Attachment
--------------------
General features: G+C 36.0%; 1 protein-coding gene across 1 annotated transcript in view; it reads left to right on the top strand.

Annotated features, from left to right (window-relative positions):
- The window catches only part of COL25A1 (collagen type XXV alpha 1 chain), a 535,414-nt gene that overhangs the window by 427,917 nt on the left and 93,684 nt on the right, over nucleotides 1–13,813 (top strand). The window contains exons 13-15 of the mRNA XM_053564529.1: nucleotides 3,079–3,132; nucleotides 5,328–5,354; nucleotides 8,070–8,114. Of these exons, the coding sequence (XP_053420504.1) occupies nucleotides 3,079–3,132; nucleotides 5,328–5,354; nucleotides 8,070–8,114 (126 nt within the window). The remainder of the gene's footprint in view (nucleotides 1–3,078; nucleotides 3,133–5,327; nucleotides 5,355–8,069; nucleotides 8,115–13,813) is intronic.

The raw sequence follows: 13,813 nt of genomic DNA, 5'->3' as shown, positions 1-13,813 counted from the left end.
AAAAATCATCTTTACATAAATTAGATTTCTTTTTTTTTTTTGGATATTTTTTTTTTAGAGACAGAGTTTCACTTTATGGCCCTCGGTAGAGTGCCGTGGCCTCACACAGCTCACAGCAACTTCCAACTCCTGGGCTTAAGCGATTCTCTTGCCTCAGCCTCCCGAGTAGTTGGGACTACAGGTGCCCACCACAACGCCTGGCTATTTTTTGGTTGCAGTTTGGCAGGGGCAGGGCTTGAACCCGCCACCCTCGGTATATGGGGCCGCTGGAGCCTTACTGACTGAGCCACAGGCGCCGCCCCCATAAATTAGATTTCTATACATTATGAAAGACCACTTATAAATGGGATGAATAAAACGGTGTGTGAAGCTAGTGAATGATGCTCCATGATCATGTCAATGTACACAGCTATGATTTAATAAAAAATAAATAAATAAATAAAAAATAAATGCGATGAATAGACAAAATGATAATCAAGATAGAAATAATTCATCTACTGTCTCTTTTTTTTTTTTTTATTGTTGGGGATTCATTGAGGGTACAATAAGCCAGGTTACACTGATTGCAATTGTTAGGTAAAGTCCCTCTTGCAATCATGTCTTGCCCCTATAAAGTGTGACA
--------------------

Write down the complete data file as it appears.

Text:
General features: G+C 36.0%; 1 protein-coding gene across 1 annotated transcript in view; it reads left to right on the top strand.

Annotated features, from left to right (window-relative positions):
- The window catches only part of COL25A1 (collagen type XXV alpha 1 chain), a 535,414-nt gene that overhangs the window by 427,917 nt on the left and 93,684 nt on the right, over nucleotides 1–13,813 (top strand). The window contains exons 13-15 of the mRNA XM_053564529.1: nucleotides 3,079–3,132; nucleotides 5,328–5,354; nucleotides 8,070–8,114. Of these exons, the coding sequence (XP_053420504.1) occupies nucleotides 3,079–3,132; nucleotides 5,328–5,354; nucleotides 8,070–8,114 (126 nt within the window). The remainder of the gene's footprint in view (nucleotides 1–3,078; nucleotides 3,133–5,327; nucleotides 5,355–8,069; nucleotides 8,115–13,813) is intronic.

The raw sequence follows: 13,813 nt of genomic DNA, 5'->3' as shown, positions 1-13,813 counted from the left end.
AAAAATCATCTTTACATAAATTAGATTTCTTTTTTTTTTTTGGATATTTTTTTTTTAGAGACAGAGTTTCACTTTATGGCCCTCGGTAGAGTGCCGTGGCCTCACACAGCTCACAGCAACTTCCAACTCCTGGGCTTAAGCGATTCTCTTGCCTCAGCCTCCCGAGTAGTTGGGACTACAGGTGCCCACCACAACGCCTGGCTATTTTTTGGTTGCAGTTTGGCAGGGGCAGGGCTTGAACCCGCCACCCTCGGTATATGGGGCCGCTGGAGCCTTACTGACTGAGCCACAGGCGCCGCCCCCATAAATTAGATTTCTATACATTATGAAAGACCACTTATAAATGGGATGAATAAAACGGTGTGTGAAGCTAGTGAATGATGCTCCATGATCATGTCAATGTACACAGCTATGATTTAATAAAAAATAAATAAATAAATAAAAAATAAATGCGATGAATAGACAAAATGATAATCAAGATAGAAATAATTCATCTACTGTCTCTTTTTTTTTTTTTTATTGTTGGGGATTCATTGAGGGTACAATAAGCCAGGTTACACTGATTGCAATTGTTAGGTAAAGTCCCTCTTGCAATCATGTCTTGCCCCTATAAAGTGTGACA